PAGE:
Where to Get Vitamin D In Winter
|By Michael Angelo, Senior Editor on Monday, November 21, 2011|
|Vitamin D is crucial for the body and weaker, shorter periods of
sunlight in the winter make it harder to get. Here's where to get
vitamin D in the wintertime.||
During summertime, people get sufficient amounts of vitamin D with as little as 10 to 15 minutes of daily sun exposure. With that short of a time of sun exposure, the body is able to convert solar energy into the vitamin D necessary for optimum health. However, when the winter season arrives, the days grow shorter and people are not able to get as much of the sunshine vitamin as they need. During the winter months, the sun’s angle sinks lower and lower into the southern hemisphere, making it hardly possible for people to get enough vitamin D from this source.
Vitamin D is a fat-soluble vitamin manufactured by the body. It's metabolized by the kidneys and liver before it's converted into the hormone calcitonin. This hormone regulates the levels of calcium in the blood to ensure that bones and teeth remain strong and healthy. When UV rays from the sun are absorbed by the skin, a substance is transformed into vitamin D, which is then converted to the calcitonin that metabolizes calcium.
A person who has a light complexion requires only 10 to 15 minutes of sun exposure two to three times a week. A person with darker skin needs longer hours to get the same amount of vitamin D. Since this vitamin can be stored by the body, the vitamin D manufactured during summer can be used in the winter season. The Institute of Medicine released a report in November 2010 regarding the recommended daily intake of this vitamin D. It recommends 600 to 800 IU per day for people living in the United States and Canada. The report also stated that increasing the upper limit to 2,000 to 4,000 IU per day posed no evidence of harm.
It’s unfortunate, however, that deficiency in this vitamin is common in all continents. According to some surveys, 50 percent of the world’s population has inadequate levels of vitamin D. It can be blamed primarily on the sedentary lifestyles that prevent most from going outdoors to absorb sunlight. This is very alarming since this vitamin is essential in maintaining proper health as well as preventing and fighting a broad range of diseases and mental disorders like depression.
Since vitamin D helps in the absorption of important nutrients such as calcium and phosphorus, people who are “D-ficient” are at an increased risk of bone diseases, such as osteoporosis, as well as dental problems. Various studies also show that this vitamin can minimize the growth of cancer cells, meaning that people deficient in vitamin D are more likely to develop a form of cancer than those who are not. This nutrient also plays a critical role in preventing infectious diseases such as the flu.
Because of this, it’s imperative to get sufficient amounts of vitamin D - especially during the winter months. It would help to spend as much time outdoors as you possibly can. Take advantage of the little sunlight there is. Whenever the sun comes out, go out for a walk or play with the kids at the park. You can also eat lunch in the patio or garden if the weather isn't too bitter. You must maximize the little amount of sunlight that you can get during this time so you should avoid sunscreen and try to expose as much of your skin to the sun as possible.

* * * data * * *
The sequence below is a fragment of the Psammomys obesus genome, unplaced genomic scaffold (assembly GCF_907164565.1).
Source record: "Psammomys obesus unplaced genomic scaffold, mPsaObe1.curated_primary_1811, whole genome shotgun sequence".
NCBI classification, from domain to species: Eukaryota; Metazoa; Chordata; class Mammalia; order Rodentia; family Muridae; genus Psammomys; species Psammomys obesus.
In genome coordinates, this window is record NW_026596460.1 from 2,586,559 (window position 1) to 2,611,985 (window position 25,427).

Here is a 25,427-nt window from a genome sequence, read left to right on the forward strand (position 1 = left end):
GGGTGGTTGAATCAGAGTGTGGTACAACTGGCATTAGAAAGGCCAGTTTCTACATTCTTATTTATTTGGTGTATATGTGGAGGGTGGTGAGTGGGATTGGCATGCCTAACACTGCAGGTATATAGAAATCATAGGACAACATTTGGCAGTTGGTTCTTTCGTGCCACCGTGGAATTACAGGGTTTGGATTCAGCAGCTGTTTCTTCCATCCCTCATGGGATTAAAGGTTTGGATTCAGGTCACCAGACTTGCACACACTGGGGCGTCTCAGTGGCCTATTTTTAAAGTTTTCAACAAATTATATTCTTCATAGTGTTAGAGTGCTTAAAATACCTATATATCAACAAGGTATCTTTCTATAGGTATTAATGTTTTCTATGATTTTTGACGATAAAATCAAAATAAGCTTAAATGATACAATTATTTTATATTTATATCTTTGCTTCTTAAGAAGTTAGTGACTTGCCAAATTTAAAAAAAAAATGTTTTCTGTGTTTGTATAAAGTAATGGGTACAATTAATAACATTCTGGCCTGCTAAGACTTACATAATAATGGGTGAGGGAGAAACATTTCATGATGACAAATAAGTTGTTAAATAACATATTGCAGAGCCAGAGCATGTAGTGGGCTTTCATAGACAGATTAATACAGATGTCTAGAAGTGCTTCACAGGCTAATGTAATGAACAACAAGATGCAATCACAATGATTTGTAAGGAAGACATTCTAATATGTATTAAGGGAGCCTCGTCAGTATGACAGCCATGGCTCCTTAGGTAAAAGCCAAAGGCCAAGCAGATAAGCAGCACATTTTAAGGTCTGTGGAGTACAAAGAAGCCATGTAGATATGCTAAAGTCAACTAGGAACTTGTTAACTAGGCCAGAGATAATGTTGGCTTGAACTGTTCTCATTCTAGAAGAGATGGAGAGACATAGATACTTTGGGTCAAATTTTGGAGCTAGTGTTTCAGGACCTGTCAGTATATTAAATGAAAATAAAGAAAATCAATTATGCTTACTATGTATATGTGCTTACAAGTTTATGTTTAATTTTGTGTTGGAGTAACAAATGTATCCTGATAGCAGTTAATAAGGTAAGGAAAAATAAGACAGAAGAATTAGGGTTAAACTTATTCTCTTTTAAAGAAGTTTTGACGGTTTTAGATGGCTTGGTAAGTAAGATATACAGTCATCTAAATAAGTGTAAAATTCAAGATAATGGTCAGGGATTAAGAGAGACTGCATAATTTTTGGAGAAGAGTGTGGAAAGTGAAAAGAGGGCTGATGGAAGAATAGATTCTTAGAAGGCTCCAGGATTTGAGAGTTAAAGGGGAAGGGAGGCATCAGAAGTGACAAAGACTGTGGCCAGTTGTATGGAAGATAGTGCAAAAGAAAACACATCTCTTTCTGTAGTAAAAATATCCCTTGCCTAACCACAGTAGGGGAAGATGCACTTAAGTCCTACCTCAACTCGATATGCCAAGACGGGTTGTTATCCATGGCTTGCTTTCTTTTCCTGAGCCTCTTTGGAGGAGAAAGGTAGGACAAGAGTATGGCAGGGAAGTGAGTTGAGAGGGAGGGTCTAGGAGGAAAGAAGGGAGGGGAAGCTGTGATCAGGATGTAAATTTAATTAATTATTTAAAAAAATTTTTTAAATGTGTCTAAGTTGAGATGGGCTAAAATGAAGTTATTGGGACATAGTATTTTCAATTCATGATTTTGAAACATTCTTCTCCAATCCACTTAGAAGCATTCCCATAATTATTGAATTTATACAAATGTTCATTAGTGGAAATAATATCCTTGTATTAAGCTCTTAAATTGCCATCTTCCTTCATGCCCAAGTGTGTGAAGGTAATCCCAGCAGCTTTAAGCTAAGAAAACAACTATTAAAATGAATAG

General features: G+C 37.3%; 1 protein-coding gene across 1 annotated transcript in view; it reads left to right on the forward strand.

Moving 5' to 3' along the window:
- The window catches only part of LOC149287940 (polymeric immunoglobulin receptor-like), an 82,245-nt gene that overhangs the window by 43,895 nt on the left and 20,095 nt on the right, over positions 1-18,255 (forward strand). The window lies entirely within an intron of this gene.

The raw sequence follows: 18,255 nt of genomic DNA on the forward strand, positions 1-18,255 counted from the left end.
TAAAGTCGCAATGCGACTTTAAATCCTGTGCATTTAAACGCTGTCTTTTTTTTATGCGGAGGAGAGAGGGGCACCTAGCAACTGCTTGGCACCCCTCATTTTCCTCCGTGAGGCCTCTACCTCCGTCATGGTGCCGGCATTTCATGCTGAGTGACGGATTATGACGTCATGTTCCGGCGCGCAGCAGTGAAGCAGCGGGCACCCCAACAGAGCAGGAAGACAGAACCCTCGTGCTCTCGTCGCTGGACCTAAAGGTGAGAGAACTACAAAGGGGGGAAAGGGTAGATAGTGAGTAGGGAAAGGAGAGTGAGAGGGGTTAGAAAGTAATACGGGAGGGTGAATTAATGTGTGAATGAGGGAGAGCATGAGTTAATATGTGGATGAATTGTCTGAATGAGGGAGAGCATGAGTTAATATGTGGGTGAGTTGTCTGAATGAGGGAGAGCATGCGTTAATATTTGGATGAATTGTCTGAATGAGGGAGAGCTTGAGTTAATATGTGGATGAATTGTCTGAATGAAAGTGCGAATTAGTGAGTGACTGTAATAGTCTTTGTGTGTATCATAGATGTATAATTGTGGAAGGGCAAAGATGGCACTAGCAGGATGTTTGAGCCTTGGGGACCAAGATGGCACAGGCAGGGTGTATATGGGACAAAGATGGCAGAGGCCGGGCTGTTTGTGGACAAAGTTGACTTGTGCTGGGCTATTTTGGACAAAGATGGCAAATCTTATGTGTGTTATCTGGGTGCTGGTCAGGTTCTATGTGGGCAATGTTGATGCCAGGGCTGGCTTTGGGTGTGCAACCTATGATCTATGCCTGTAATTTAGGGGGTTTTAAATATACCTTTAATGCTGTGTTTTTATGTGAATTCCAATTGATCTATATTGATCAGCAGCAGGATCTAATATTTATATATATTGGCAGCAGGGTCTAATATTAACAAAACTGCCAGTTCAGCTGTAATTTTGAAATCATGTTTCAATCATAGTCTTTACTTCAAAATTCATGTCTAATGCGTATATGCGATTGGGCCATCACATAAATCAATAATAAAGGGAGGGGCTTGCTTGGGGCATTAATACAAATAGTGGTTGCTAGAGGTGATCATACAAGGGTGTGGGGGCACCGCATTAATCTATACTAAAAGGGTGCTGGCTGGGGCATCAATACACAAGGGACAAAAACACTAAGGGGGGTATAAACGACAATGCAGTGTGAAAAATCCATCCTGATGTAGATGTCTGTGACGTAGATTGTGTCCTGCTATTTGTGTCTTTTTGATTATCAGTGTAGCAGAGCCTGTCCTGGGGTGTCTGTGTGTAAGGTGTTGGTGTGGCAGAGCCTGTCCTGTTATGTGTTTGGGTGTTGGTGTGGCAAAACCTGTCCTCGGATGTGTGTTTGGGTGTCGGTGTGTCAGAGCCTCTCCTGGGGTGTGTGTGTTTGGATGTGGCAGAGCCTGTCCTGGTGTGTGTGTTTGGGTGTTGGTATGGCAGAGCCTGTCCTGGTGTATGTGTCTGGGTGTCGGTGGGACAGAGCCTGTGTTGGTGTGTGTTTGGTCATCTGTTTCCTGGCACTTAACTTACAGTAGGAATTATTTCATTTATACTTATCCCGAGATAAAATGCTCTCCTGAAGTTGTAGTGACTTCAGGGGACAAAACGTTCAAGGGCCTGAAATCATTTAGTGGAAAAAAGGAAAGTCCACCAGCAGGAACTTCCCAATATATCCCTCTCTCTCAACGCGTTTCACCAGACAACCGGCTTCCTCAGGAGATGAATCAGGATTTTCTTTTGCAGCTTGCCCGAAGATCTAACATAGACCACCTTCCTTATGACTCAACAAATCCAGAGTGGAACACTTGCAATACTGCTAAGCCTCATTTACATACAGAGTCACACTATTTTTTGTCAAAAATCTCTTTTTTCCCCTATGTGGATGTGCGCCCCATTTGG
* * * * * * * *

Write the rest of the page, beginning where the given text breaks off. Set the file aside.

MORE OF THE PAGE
It’s also a good idea to consider sun showers. These are vertical tanning units that you’ll often find in beauty salons and health clubs. The purpose of these devices is to increase the amount of vitamin D in your body. Just three minutes inside a sun shower would give you the right amount of vitamin D you need for the day. Of course, tanning is very closely linked with skin cancer so trading vitamin D sufficiency for an increased risk for cancer may seem counterproductive; however, indoor tanning has been proven to prompt vitamin D production in the body.
Don’t forget to eat foods that are rich in vitamin D. Mackerel, egg yolks, cod liver oil and salmon are among those that have high amounts of vitamin D. Be sure to eat plenty of these during the cold season. See to it though that you choose fish that come from clean waters to avoid consuming toxins. One of the cleanest fish out there is the Alaskan wild salmon. As for the eggs, choose those that are organic so you can save yourself from harmful chemicals and antibiotics. Other foods that contain vitamin D include tuna, sardines, milk, beef liver, Swiss cheese and vitamin D fortified breads and cereals.
Moreover, taking vitamin D supplements also help a lot. Apart from ensuring that you get this vitamin from dietary sources mentioned above, taking vitamin D supplements every day ensures your body won't fall victim to the wintertime deficiency dilemma.
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